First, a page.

In practice, though, even some “public” arbitrators have ties to Wall Street. Even if an arbitrator previously worked as a Wall Street broker, the NASD classifies the person as public if he or she held the brokerage job for fewer than 20 years and has been out of the business for at least five years. The NASD also counts accountants and lawyers as public if they get less than 10% of their income from brokerage clients. The NYSE has its own rules, including some similar to the NASD’s that leave the door open for former Wall Streeters to be classified as public.
Officials who run the arbitration system say it is fair and in recent years have even toughened the rules. For instance, the NASD last year changed its rules to force Wall Street insiders to wait five years instead of three before they can sit as public arbitrators. Linda Fienberg, the NASD’s head of arbitration, says a five-year break from the financial business is sufficient for an arbitrator to be classified as public. “That person will be knowledgeable and yet will be able to understand when firms engage in misconduct, and is as likely to find in favor of investors as someone who has no connection,” she says.
Jump in Cases
In 2004, 8,201 cases were filed with the NASD, a 47% jump from a decade earlier. Most involved aggrieved investors, although arbitration panels also hear complaints from brokerage employees against their employer and sometimes from one brokerage against another. In 2004, arbitrators ruled for investors 55% of the time, the NASD says. But an analysis by the Journal of about 1,000 cases ruled upon by around 40 of the country’s most-active arbitrators shows that arbitrators return a much smaller fraction of the total damages claimed by investors. The NASD doesn’t supply data on the size of damage awards relative to the amount sought.
Arbitrators, who typically make $400 a day, aren’t required to justify their decisions. That could change, though: The NASD’s board recently discussed requiring arbitration panels to provide a written decision if the complainant requests it in advance. The rule would require approval by the Securities and Exchange Commission.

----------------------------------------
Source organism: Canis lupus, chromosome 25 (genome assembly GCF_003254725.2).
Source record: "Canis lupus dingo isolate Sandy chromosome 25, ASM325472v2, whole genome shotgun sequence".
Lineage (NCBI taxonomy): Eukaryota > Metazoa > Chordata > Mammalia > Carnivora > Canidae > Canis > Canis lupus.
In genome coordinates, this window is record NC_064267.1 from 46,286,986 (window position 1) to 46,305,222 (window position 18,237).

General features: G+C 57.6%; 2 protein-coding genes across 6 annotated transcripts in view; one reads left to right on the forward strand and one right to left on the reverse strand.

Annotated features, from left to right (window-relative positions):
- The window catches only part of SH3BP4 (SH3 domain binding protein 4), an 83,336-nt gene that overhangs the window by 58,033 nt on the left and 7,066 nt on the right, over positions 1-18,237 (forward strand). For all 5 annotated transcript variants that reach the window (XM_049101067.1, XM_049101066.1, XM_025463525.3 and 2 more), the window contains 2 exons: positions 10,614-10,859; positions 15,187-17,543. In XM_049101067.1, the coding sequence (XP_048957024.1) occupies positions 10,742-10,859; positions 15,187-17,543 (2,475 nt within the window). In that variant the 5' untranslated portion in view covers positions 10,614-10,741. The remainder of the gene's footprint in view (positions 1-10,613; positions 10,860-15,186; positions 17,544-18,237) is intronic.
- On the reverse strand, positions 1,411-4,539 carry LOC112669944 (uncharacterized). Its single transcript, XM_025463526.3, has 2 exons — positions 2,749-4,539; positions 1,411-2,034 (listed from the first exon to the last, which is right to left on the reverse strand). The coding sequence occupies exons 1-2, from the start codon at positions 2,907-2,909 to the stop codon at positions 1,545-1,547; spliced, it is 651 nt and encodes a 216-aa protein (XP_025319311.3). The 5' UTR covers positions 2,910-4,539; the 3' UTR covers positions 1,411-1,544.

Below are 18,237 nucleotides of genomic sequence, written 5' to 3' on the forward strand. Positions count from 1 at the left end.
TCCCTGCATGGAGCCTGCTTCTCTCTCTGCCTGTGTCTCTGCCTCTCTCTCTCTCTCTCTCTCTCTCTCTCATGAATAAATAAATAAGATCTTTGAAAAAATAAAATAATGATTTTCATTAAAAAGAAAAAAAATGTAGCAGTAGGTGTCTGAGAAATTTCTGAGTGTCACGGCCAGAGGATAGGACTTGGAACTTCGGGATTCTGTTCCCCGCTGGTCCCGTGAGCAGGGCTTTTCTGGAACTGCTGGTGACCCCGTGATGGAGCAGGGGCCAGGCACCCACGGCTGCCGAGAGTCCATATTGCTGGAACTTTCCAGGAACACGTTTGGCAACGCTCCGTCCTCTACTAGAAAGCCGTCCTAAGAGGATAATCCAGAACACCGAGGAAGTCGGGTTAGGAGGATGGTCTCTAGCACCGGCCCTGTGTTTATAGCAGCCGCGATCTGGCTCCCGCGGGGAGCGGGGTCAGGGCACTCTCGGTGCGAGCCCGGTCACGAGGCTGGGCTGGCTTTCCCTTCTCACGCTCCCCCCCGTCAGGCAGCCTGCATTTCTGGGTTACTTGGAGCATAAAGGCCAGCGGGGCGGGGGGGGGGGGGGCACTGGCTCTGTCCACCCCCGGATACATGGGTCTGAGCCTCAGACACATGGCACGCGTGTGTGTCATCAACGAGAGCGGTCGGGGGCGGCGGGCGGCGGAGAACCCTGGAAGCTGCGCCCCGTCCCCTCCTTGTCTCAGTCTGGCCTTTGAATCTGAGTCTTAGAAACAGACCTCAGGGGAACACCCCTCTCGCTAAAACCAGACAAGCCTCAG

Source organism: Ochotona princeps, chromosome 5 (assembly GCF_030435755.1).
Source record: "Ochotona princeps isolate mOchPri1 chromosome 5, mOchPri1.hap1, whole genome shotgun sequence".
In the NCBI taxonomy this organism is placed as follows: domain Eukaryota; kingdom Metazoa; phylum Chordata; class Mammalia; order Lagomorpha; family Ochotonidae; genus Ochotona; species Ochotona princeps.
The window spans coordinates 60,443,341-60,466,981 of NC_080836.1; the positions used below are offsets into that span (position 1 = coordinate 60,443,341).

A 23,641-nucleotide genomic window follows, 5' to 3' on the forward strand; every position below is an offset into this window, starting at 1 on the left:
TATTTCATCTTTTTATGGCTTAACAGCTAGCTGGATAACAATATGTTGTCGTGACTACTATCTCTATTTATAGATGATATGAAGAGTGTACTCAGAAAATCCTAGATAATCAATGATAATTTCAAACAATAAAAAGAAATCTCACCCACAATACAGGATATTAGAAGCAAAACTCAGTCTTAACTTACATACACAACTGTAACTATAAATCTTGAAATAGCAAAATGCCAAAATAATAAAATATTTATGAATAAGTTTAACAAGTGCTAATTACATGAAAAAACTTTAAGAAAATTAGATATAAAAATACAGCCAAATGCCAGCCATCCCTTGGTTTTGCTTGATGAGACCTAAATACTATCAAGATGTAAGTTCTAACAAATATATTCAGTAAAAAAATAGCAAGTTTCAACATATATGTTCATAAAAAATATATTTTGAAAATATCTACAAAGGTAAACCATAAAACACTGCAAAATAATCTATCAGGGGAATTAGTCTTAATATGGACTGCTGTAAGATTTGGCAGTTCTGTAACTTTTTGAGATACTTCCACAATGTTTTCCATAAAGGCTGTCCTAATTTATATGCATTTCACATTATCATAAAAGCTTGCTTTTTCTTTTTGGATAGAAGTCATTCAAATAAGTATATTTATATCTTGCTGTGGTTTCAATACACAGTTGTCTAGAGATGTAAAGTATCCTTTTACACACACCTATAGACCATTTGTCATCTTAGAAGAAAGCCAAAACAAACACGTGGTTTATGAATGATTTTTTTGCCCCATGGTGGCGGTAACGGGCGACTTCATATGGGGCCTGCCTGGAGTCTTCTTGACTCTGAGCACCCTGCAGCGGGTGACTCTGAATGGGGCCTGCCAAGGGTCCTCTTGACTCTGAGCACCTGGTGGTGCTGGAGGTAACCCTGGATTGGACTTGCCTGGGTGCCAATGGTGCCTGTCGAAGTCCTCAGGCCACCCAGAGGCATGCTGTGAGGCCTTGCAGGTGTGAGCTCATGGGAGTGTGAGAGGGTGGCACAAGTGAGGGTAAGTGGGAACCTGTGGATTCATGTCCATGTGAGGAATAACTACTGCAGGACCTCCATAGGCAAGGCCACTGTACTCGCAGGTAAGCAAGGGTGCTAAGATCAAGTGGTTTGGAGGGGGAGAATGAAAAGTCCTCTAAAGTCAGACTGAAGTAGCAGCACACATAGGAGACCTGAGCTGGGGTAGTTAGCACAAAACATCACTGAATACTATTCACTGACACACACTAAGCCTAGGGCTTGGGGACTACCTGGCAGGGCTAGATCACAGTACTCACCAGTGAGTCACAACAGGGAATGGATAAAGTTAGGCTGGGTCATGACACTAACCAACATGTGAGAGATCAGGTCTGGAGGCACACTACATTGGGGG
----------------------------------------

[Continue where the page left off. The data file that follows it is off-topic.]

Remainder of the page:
One of the arbitrators in the case was Patricia Bottoms, a former broker at Prudential Financial’s Prudential Securities unit as well as Lehman Brothers Holdings Inc. between 1984 and 1990. For years, Ms. Bottoms was classified as an industry arbitrator but she became a public arbitrator five years after leaving Wall Street, in accordance with NASD rules. The panel ruled unanimously against the Smiths.
“I don’t think someone who has spent years working on Wall Street should be standing as a public arbitrator,” says Mr. Smith, 50 years old, who installs computers for a living. “It has to prejudice them.”
Ms. Bottoms disagrees. “There is absolutely no benefit to the arbitrator to go about their business with that type of prejudice,” she says. She has served on five securities-arbitration panels involving employees or customers. She has voted in favor of Wall Street firms four times.
At both the NYSE and the NASD, the two parties in arbitrations have limited rights to strike arbitrators from a panel. At the NYSE, there are three methods of choosing a panel but the majority of panels are named by the exchange and lawyers get one automatic exclusion. After that, they’re stuck with the panel they get unless they can demonstrate a conflict. In the case of Mr. Gimelson, the investor who had a complaint against TD Waterhouse, his lawyer, Steven Caruso, was left with Ms. Zeligson because he used his exclusion to strike another arbitrator.